On December 12, 2017, the Supreme Court of Japan (Third Petty Bench) overturned the Osaka High Court's original decision ("Original Decision") setting aside an arbitral award based on a procedural violation under the Arbitration Law of Japan and remanded the case back to the Osaka High Court. In the underlying arbitration, the presiding arbitrator's law firm had represented a sister company of the opposing party in a U.S. class action lawsuit, and the arbitrator failed to disclose the potential conflict ("Conflict") to the parties. (Please see the September 2016 issue of this newsletter for a summary of the Original Decision. The petitioner who requested that the arbitral award be set aside changed its attorneys after the issuance of the Original Decision.)
In the Original Decision, the Osaka High Court ruled that the Conflict was a fact "likely to give rise to doubts as to [the arbitrator's] impartiality or independence," which the arbitrator was obligated to disclose under the Arbitration Law. The Osaka High Court set aside the arbitral award on the grounds that: (i) the abstract expression of the possibility of a future conflict of interest did not constitute proper disclosure of the Conflict; and (ii) the arbitrator was able to investigate the existence of conflicts of interest without any particular difficulty, thereby breaching the arbitrator's obligation to disclose the Conflict regardless of whether an investigation was actually conducted.
Upon review of the Original Decision, the Supreme Court substantially agreed with ground (i) above. As for ground (ii), however, the Supreme Court ruled that in order for an arbitrator to have breached his or her obligation to disclose a conflict under the Arbitration Law, before the completion of the arbitration proceedings the arbitrator must either be aware of the conflict in question or ordinarily be able to discover such conflict by conducting a reasonable investigation.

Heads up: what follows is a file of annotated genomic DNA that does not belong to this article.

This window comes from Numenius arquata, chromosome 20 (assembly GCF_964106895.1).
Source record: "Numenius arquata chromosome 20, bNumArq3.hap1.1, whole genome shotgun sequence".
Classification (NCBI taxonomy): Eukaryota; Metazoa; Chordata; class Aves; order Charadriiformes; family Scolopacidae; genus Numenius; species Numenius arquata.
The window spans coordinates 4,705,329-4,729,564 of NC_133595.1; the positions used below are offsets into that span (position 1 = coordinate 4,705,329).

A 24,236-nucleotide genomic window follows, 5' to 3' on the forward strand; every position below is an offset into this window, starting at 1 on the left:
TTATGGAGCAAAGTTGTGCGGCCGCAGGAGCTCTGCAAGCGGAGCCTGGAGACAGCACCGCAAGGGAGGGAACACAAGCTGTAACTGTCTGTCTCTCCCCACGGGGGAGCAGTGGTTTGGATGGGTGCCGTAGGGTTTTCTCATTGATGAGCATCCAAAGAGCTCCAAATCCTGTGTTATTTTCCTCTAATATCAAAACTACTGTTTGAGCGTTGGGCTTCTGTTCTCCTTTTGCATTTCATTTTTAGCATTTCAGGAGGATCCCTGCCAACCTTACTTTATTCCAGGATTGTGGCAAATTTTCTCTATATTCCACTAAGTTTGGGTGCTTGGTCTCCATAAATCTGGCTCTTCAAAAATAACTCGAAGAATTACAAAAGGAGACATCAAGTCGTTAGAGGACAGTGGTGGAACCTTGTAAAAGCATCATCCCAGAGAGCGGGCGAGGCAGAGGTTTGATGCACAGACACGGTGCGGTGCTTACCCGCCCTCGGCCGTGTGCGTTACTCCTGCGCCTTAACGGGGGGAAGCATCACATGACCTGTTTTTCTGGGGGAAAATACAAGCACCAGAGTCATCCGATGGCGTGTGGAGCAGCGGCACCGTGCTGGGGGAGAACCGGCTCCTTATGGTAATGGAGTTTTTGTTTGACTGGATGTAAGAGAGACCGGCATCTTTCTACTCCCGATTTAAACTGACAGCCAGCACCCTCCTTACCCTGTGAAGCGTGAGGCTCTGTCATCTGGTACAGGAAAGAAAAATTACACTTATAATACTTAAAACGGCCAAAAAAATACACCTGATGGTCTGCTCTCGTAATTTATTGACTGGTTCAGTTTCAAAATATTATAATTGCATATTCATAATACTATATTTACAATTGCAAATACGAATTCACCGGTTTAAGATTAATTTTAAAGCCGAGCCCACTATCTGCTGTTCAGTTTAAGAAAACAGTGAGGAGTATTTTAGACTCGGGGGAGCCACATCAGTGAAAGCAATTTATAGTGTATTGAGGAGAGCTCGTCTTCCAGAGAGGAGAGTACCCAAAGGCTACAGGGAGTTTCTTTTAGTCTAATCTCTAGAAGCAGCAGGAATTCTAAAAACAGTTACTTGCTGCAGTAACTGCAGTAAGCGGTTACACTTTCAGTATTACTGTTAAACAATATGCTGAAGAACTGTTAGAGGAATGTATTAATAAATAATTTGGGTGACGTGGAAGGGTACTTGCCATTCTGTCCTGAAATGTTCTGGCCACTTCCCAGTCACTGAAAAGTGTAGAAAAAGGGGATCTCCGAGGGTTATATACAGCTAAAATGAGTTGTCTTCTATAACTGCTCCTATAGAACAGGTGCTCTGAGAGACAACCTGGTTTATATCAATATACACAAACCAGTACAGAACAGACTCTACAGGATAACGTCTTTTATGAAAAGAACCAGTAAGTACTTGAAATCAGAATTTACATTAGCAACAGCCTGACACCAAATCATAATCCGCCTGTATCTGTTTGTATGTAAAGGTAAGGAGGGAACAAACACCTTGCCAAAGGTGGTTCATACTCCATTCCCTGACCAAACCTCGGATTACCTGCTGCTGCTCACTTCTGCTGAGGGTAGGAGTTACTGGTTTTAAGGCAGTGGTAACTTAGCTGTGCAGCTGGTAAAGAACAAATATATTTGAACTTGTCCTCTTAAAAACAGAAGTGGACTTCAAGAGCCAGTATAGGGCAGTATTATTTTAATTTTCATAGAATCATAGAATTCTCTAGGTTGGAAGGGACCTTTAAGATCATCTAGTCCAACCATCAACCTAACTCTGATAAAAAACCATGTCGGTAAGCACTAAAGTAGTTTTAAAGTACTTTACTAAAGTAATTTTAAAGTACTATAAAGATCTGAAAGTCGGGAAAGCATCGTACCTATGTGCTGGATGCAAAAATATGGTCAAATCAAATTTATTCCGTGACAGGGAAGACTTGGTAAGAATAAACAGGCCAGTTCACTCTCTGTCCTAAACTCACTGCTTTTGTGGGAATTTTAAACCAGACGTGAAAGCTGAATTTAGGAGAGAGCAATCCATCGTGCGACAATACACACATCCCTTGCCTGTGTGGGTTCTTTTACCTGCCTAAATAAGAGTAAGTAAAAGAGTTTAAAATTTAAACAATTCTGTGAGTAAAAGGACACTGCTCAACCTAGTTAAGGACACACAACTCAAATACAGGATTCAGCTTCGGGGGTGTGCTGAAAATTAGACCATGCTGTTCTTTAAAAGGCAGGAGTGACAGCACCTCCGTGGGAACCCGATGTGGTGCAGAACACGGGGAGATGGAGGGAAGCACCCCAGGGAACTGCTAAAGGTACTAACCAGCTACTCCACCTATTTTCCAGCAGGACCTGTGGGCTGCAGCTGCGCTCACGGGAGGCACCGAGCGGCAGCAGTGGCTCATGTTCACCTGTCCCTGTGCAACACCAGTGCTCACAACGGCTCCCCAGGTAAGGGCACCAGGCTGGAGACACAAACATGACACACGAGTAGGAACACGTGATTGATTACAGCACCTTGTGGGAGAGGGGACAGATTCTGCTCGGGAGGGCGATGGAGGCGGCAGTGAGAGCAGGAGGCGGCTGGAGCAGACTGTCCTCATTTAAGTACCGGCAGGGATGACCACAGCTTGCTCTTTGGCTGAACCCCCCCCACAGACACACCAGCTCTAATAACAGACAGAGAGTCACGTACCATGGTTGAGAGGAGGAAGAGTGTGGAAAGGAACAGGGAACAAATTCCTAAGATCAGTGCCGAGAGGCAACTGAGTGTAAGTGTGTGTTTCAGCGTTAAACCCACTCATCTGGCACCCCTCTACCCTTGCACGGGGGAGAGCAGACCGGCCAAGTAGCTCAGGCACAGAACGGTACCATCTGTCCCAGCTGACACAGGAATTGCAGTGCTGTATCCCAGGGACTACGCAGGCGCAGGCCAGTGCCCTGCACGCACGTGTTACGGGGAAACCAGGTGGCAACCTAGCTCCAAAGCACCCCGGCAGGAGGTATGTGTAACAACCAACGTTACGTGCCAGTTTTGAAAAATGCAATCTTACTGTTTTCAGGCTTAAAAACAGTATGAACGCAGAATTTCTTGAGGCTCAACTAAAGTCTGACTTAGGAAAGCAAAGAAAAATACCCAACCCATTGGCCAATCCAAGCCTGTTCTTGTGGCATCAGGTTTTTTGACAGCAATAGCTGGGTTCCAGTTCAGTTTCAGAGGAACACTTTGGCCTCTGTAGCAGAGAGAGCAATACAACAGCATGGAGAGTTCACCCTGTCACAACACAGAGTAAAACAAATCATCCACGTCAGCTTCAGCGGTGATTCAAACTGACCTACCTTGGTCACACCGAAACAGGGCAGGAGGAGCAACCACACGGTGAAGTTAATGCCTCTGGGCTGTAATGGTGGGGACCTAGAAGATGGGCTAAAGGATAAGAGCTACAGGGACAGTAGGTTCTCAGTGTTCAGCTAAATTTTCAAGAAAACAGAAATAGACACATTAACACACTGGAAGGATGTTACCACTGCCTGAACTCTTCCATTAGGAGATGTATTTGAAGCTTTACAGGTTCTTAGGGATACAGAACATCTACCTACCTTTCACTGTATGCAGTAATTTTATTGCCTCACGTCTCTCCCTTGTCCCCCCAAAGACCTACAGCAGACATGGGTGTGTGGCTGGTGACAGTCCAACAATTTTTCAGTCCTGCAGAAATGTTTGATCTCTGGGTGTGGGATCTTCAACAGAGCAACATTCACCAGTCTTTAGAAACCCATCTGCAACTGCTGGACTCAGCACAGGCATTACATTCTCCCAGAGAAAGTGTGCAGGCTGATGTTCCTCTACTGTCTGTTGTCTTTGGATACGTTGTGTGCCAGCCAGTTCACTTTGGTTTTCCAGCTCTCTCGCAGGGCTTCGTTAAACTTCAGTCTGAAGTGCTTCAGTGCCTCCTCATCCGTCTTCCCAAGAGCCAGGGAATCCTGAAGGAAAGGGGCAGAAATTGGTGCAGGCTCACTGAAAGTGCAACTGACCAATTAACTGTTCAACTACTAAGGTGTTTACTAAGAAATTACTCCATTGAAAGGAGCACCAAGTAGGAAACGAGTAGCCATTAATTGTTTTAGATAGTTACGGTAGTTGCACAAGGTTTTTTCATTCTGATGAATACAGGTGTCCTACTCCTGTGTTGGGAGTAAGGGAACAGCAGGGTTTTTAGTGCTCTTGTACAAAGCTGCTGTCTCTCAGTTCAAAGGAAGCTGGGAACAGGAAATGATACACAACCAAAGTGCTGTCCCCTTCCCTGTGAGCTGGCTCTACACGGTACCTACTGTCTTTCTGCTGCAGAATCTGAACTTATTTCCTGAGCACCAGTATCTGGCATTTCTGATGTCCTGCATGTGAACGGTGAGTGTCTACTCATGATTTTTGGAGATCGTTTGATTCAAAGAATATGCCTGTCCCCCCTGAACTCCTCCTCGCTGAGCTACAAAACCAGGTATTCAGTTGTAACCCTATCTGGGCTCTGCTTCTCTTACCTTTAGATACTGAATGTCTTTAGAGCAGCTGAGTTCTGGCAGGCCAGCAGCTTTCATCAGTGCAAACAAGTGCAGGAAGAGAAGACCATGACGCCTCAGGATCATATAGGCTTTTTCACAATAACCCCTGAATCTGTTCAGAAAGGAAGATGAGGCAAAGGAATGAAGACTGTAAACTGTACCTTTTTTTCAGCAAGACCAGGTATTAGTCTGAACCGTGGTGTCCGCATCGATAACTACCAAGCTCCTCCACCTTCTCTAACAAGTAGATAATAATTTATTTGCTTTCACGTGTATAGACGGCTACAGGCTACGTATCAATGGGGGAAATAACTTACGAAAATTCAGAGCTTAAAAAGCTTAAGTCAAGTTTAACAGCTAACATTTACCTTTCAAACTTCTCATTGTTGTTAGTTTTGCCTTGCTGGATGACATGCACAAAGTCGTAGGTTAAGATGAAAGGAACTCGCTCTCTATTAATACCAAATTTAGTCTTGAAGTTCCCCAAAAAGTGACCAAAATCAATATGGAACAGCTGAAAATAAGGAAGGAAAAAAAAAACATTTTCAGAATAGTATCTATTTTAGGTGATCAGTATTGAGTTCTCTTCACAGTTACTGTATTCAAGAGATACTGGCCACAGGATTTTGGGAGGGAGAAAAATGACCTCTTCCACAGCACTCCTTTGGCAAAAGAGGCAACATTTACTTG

The Supreme Court found that it was unclear from the record whether the arbitrator in the present case had actually been aware of the Conflict. The Supreme Court also found that it was unclear whether the arbitrator ordinarily could have discovered the Conflict by conducting a reasonable investigation before the completion of the arbitration proceedings. The Supreme Court overturned the Original Decision and remanded the case back to the Osaka High Court for further examination of these two questions.
The Supreme Court of Japan has for the first time set a standard for determining when an arbitrator has breached his or her obligation to disclose a conflict, which is a ground for setting aside an arbitral award under the Arbitration Law. The Osaka High Court's decision following the remand from the Supreme Court should be carefully scrutinized to determine the precise meaning of "reasonable investigation" and how it should be proven.